Dandelion Chocolate’s Bloom Is A Beaut
There are ladies who lunch.
And then there are ladies who chocolate.
Count me in the latter category. And from the looks of a recent weekday afternoon at Bloom Chocolate Salon, I am hardly alone.
The spectacular chocolate salon by San Francisco’s Dandelion Chocolate certainly provides plenty of eye candy. Melding industrial with a chic European aesthetic, it is a chocoholic’s Shangri-la come to sweet life.
Established in 2010 by techies Todd Masonis and Cameron Ring co-founded Plaxo, San Francisco’s only bean-to-bar chocolate factory expanded big-time in April — spending five years on construction to turn a 107-year-old mattress and printing factory into a chocolate factory, retail store, and chic dessert salon.
Enter the brick building, as I did recently when I was invited in as a guest of the cafe, and on your right is a store with shelves loaded with pottery, books, and Dandelion chocolate bars (with sample cups holding broken bar bits to try).
To the left is the coffee counter and bakery case, packed with elegant pastries and cookies, including a chocolate kouign-amann that’s a little denser and less sweet than the B. Patisserie one yet still quite delectable.
They are the creation of Executive Pastry Chef Lisa Vega, formerly of Restaurant Gary Danko in San Francisco.
The factory offers guided chocolate tours and classes. But I was there with friend to check out Bloom, which is open for breakfast and afternoon tea (or hot chocolate).
When you visit, just allow plenty of time if you’re driving, because parking in this area can be quite challenging during a weekday afternoon.
But once you are seated inside Bloom, a glass-enclosed, light-filled dining area, you immediately decompress. With a black and white tiled floor, and lots of shiny brass accents, you do feel as if you’re taking a relaxing break in a cafe in Paris or Vienna.
On this afternoon, shortly after lunch-time, there were ladies dining in twosomes, and a couple of moms with their young daughters in tow. See what I mean about it being a place for ladies who chocolate?
In the afternoons, it’s like experiencing high-tea but in a far more decadent way. Chocolate is front and center in most everything. And it doesn’t come cheap, of course. A la carte beverages can be had. But really, the reason everyone is sitting down at this hour here is for one of two services offered: the Afternoon Chocolate Tea ($45) or the Afternoon Ice Cream ($40).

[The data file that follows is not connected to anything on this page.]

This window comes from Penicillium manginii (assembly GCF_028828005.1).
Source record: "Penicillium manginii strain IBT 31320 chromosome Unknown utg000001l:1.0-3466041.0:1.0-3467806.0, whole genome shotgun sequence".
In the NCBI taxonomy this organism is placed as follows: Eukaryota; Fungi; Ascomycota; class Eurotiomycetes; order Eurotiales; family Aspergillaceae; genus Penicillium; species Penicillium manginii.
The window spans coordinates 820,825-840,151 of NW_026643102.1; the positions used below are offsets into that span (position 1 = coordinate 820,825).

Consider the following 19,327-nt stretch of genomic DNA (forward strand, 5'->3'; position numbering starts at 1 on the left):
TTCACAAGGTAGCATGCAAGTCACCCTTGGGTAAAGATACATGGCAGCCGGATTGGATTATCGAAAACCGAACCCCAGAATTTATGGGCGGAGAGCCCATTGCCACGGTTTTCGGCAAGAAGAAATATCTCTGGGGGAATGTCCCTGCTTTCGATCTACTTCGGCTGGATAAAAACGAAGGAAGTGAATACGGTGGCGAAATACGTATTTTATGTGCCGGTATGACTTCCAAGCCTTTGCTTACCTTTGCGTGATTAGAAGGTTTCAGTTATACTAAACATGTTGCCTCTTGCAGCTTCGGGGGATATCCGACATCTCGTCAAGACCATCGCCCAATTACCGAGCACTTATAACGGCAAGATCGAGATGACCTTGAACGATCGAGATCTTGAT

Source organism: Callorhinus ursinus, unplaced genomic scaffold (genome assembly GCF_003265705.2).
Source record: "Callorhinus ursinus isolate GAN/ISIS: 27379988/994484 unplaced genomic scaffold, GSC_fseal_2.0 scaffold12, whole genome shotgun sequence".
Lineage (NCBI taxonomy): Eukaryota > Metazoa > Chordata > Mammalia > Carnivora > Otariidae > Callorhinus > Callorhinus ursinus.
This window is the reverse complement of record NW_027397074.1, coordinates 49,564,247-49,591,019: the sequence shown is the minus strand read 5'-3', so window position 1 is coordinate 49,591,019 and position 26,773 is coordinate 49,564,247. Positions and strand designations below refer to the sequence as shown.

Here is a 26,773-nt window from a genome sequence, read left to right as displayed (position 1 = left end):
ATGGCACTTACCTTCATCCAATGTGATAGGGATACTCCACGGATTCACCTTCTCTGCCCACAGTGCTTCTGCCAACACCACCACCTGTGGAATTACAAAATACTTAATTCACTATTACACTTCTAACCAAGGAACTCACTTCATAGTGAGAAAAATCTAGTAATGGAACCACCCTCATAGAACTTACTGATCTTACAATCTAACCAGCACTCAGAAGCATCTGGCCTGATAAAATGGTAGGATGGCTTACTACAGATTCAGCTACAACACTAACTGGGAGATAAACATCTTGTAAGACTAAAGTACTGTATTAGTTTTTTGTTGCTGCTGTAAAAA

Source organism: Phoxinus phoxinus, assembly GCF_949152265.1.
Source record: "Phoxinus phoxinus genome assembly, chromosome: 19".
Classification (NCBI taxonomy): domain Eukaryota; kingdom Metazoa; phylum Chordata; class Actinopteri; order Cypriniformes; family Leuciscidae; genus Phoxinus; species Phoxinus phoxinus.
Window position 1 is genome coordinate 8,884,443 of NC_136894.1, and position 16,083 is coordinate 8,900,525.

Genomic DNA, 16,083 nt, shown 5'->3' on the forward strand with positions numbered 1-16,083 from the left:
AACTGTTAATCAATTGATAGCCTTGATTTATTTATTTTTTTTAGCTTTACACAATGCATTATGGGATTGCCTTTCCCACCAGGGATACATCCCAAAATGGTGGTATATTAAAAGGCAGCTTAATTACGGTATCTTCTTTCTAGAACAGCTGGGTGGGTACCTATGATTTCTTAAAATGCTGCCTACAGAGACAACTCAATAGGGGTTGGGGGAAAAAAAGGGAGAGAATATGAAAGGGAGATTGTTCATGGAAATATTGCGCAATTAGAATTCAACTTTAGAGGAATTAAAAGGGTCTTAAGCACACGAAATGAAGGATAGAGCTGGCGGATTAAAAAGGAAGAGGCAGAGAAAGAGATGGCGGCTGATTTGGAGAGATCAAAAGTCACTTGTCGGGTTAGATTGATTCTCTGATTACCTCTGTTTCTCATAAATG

Each is like a mini tasting menu at an upscale restaurant, done up to the nines on fine ceramics. You also get a choice of a pot of tea or chocolate included. Since there were two of us, we ordered one chocolate tea service and one ice cream service. And because it was a warm day, we opted for cold beverages instead: an iced mocha for her, made with Dandelion’s classic hot chocolate with a shot of espresso; and a Nibby Horchata for me, made with almonds, hazelnuts, cocoa nibs and rice. This is an incredibly rich version of horchata with a deep nutty taste. Some reviewers online have complained about the drink’s slightly gritty texture from the ground nuts. I didn’t find it off-putting at all. To me, every sip was a true treat.
The Afternoon Chocolate Tea arrives on a large round marble serving platter, with each offering about two-bites or so. There’s a citrus macaron, chewy and nutty with an almond meringue sandwich cookie filled with Dandelion chocolate cremeaux, cacao pulp, and a touch of Meyer lemon, and mint jam. The chocolate souffle comes in an adorable doll-size copper pot. It has a crackly-papery brownie-like top, and a creamy, melt-in-your-mouth fluffy center. The taste is thoroughly intense.
The Earl Grey profiterole is filled with lush chocolate Earl Grey cream with the tea taste coming through at the end. The almond raspberry napoleon is so buttery crisp and flaky, with a center of chocolate almond cream and fresh raspberries arranged just so.
If your taste buds are craving something savory at this point, there’s a small open-face egg salad tea sandwich. The house-made bread is a sourdough rye imbued with cocoa nibs that give it a distinct roasty flavor with just an edge of bitterness. Classic egg salad is layered on top with capers and dill.
The ice cream service starts with the nibby float. Two small scoops of cocoa nib ice cream arrive in a pretty glass bowl. It comes with a little pitcher of house-made root beer so you can pour on as much as you want over the ice cream. The root beer has a deeper flavor than most commercial ones, so that you really taste the sassafras with its earthy, anise notes.
The “It’s It” is totally unlike the iconic old-fashioned San Francisco ice-cream sandwich. Instead this one is an opulent bullion-bar. The top and bottom oatmeal cookie layers caress a layer of Ecuador chocolate ice cream. It’s finished on top with a sleek layer of ganache and a flutter of gold leaf just for the heck of it.
The Madagascar banana split is again not what you expect. Instead, it’s a finessed affair of a round of caramelized banana bread sitting in a pool of thick chocolate-cherry ganache sauce. The light, fluffy banana bread is crowned with Madagascar chocolate ice cream and a crisp peanut brittle round.
At the end, a tray of mignardises arrive: burnished chocolate canales, sesame seed caramels, and surprising pates de fruit that taste like they’re made with load of tangy citrus, but they’re not. Instead, they get their tartness and slight floral, lychee-like flavor naturally from cacao pulp. How magical is that?
It all makes for a posh, pampering experience. Paying $40 to $45 to partake of an all-chocolate meal is probably not something you can — or want to — do all the time. But any chocolate aficionado would be remiss not to enjoy it at least once.